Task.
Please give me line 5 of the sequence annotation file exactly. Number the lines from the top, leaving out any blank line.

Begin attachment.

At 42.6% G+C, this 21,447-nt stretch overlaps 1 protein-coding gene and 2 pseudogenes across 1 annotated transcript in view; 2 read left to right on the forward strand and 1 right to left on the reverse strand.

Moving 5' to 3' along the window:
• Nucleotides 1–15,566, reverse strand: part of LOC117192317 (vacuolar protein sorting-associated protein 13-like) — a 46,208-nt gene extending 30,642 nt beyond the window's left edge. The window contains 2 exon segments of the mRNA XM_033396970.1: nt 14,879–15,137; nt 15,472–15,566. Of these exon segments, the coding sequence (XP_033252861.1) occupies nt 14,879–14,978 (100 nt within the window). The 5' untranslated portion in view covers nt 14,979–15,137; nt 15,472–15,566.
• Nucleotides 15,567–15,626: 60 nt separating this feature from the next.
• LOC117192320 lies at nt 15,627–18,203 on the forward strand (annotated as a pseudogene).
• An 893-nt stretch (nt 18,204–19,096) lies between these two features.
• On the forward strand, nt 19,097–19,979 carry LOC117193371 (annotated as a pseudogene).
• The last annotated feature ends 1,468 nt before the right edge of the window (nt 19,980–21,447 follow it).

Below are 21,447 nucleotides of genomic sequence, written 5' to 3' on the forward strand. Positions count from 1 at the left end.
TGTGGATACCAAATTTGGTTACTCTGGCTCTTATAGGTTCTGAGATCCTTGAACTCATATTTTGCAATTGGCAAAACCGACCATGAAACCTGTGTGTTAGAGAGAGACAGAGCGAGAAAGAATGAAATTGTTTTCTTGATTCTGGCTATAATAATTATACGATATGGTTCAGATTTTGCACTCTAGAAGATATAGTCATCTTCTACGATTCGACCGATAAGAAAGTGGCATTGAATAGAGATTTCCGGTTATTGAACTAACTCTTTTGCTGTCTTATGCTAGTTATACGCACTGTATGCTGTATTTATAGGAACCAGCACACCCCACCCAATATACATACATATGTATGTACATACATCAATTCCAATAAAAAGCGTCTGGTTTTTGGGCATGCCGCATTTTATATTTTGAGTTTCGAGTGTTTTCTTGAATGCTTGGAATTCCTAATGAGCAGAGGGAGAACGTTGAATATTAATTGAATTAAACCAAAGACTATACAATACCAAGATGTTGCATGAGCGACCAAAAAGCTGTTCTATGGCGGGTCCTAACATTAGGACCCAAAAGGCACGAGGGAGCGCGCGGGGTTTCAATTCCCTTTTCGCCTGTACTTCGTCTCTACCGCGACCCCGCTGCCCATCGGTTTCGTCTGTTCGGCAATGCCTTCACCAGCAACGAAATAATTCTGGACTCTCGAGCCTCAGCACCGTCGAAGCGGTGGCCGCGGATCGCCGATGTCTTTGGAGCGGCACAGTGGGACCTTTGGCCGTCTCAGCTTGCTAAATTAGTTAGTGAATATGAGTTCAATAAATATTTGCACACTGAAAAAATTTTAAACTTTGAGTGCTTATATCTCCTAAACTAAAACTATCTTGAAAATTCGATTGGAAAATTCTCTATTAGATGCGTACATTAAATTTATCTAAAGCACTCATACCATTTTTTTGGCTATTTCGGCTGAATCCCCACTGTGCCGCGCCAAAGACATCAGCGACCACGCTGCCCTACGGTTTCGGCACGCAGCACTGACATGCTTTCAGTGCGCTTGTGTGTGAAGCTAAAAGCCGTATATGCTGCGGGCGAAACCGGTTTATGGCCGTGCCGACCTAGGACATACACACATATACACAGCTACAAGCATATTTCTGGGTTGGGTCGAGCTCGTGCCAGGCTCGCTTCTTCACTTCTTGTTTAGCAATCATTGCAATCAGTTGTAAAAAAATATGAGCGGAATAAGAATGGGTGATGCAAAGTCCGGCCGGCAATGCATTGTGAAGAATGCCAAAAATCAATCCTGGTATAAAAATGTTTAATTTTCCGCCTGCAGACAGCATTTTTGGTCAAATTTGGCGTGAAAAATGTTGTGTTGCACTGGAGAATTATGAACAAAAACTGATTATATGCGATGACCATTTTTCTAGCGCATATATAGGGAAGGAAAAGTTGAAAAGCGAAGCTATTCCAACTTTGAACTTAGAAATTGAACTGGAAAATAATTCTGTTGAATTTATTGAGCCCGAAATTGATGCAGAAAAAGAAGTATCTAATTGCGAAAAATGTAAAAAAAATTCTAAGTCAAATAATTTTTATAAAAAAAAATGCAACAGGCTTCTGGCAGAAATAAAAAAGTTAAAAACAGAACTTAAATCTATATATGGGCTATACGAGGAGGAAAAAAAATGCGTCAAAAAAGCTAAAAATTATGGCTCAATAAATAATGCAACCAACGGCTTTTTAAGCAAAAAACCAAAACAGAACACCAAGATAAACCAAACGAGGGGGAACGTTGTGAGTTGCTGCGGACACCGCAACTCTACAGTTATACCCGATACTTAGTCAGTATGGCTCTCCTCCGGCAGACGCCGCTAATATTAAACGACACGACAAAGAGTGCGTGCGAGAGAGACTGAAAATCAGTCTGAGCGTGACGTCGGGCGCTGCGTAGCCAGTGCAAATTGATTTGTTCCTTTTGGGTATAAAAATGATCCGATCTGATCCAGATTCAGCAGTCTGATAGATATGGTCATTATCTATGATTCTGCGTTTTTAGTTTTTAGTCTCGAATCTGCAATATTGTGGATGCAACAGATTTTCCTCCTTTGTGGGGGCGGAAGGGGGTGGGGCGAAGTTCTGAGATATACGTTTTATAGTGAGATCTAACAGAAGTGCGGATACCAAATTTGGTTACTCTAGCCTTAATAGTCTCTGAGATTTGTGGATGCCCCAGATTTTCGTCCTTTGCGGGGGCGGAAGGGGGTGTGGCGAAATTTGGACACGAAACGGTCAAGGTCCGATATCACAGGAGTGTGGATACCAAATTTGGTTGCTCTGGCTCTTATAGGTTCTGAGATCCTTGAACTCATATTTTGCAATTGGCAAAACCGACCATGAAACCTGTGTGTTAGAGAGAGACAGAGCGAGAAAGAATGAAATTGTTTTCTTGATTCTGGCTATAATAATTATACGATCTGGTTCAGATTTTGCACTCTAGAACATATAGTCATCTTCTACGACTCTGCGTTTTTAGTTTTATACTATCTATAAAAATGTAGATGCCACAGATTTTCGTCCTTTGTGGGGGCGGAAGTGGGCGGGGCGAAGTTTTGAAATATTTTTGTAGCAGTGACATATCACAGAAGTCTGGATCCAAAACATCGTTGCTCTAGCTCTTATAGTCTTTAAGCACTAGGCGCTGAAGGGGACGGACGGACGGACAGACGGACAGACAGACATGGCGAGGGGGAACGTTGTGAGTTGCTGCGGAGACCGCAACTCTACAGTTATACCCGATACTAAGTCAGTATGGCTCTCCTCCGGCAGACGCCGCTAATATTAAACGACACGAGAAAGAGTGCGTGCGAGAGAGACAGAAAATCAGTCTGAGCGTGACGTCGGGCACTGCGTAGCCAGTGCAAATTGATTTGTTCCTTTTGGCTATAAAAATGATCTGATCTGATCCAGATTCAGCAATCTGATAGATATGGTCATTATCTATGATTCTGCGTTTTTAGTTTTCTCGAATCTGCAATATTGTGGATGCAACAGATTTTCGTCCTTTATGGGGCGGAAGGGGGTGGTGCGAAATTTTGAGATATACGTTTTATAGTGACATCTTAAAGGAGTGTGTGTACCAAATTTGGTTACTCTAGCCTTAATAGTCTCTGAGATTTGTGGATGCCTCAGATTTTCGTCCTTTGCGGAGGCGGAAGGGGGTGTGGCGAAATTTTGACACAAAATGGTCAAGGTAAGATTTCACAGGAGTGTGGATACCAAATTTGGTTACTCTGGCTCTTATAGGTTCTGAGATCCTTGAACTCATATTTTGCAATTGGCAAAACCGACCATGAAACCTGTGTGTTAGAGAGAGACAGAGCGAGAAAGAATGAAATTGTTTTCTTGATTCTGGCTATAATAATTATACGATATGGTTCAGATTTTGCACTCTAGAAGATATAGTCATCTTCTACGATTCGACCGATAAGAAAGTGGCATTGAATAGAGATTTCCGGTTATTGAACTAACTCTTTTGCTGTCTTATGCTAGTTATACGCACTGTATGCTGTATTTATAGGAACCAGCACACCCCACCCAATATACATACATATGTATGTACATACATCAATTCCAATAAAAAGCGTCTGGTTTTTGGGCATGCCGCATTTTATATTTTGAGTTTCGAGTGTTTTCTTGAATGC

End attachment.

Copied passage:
• LOC117192320 lies at nt 15,627–18,203 on the forward strand (annotated as a pseudogene).